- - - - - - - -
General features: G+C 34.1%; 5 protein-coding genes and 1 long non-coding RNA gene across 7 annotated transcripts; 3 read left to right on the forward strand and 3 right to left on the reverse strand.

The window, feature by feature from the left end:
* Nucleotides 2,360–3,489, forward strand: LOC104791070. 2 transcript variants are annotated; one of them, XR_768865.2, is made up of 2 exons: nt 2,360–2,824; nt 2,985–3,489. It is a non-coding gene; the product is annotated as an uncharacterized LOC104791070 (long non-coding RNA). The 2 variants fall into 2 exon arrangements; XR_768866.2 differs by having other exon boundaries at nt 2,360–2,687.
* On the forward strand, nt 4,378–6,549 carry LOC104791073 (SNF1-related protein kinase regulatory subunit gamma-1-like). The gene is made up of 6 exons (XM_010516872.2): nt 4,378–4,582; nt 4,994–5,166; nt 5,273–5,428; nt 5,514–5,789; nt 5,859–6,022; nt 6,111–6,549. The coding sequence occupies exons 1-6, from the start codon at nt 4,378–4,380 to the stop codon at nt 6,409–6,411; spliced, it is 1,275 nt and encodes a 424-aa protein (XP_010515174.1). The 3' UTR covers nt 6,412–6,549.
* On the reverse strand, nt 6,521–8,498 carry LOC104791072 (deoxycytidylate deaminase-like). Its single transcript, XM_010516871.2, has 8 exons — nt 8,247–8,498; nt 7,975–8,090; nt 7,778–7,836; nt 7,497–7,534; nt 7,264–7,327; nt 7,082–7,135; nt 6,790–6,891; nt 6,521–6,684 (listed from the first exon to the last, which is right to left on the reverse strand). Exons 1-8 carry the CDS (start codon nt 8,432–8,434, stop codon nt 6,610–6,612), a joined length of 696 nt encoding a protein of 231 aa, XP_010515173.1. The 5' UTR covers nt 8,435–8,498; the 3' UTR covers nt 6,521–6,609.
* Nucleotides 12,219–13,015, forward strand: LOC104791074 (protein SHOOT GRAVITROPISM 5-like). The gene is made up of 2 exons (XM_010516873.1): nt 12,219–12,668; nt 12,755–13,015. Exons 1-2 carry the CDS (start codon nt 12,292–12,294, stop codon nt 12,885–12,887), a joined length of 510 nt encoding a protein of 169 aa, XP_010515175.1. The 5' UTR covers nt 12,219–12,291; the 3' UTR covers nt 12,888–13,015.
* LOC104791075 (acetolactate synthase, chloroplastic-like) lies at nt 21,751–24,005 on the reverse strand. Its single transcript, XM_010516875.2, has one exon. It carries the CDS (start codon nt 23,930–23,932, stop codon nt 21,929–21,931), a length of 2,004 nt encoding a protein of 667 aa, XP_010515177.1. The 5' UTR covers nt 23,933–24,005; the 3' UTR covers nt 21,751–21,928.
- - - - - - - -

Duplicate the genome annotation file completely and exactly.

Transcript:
General features: G+C 34.1%; 5 protein-coding genes and 1 long non-coding RNA gene across 7 annotated transcripts; 3 read left to right on the forward strand and 3 right to left on the reverse strand.

The window, feature by feature from the left end:
* Nucleotides 2,360–3,489, forward strand: LOC104791070. 2 transcript variants are annotated; one of them, XR_768865.2, is made up of 2 exons: nt 2,360–2,824; nt 2,985–3,489. It is a non-coding gene; the product is annotated as an uncharacterized LOC104791070 (long non-coding RNA). The 2 variants fall into 2 exon arrangements; XR_768866.2 differs by having other exon boundaries at nt 2,360–2,687.
* On the forward strand, nt 4,378–6,549 carry LOC104791073 (SNF1-related protein kinase regulatory subunit gamma-1-like). The gene is made up of 6 exons (XM_010516872.2): nt 4,378–4,582; nt 4,994–5,166; nt 5,273–5,428; nt 5,514–5,789; nt 5,859–6,022; nt 6,111–6,549. The coding sequence occupies exons 1-6, from the start codon at nt 4,378–4,380 to the stop codon at nt 6,409–6,411; spliced, it is 1,275 nt and encodes a 424-aa protein (XP_010515174.1). The 3' UTR covers nt 6,412–6,549.
* On the reverse strand, nt 6,521–8,498 carry LOC104791072 (deoxycytidylate deaminase-like). Its single transcript, XM_010516871.2, has 8 exons — nt 8,247–8,498; nt 7,975–8,090; nt 7,778–7,836; nt 7,497–7,534; nt 7,264–7,327; nt 7,082–7,135; nt 6,790–6,891; nt 6,521–6,684 (listed from the first exon to the last, which is right to left on the reverse strand). Exons 1-8 carry the CDS (start codon nt 8,432–8,434, stop codon nt 6,610–6,612), a joined length of 696 nt encoding a protein of 231 aa, XP_010515173.1. The 5' UTR covers nt 8,435–8,498; the 3' UTR covers nt 6,521–6,609.
* Nucleotides 12,219–13,015, forward strand: LOC104791074 (protein SHOOT GRAVITROPISM 5-like). The gene is made up of 2 exons (XM_010516873.1): nt 12,219–12,668; nt 12,755–13,015. Exons 1-2 carry the CDS (start codon nt 12,292–12,294, stop codon nt 12,885–12,887), a joined length of 510 nt encoding a protein of 169 aa, XP_010515175.1. The 5' UTR covers nt 12,219–12,291; the 3' UTR covers nt 12,888–13,015.
* LOC104791075 (acetolactate synthase, chloroplastic-like) lies at nt 21,751–24,005 on the reverse strand. Its single transcript, XM_010516875.2, has one exon. It carries the CDS (start codon nt 23,930–23,932, stop codon nt 21,929–21,931), a length of 2,004 nt encoding a protein of 667 aa, XP_010515177.1. The 5' UTR covers nt 23,933–24,005; the 3' UTR covers nt 21,751–21,928.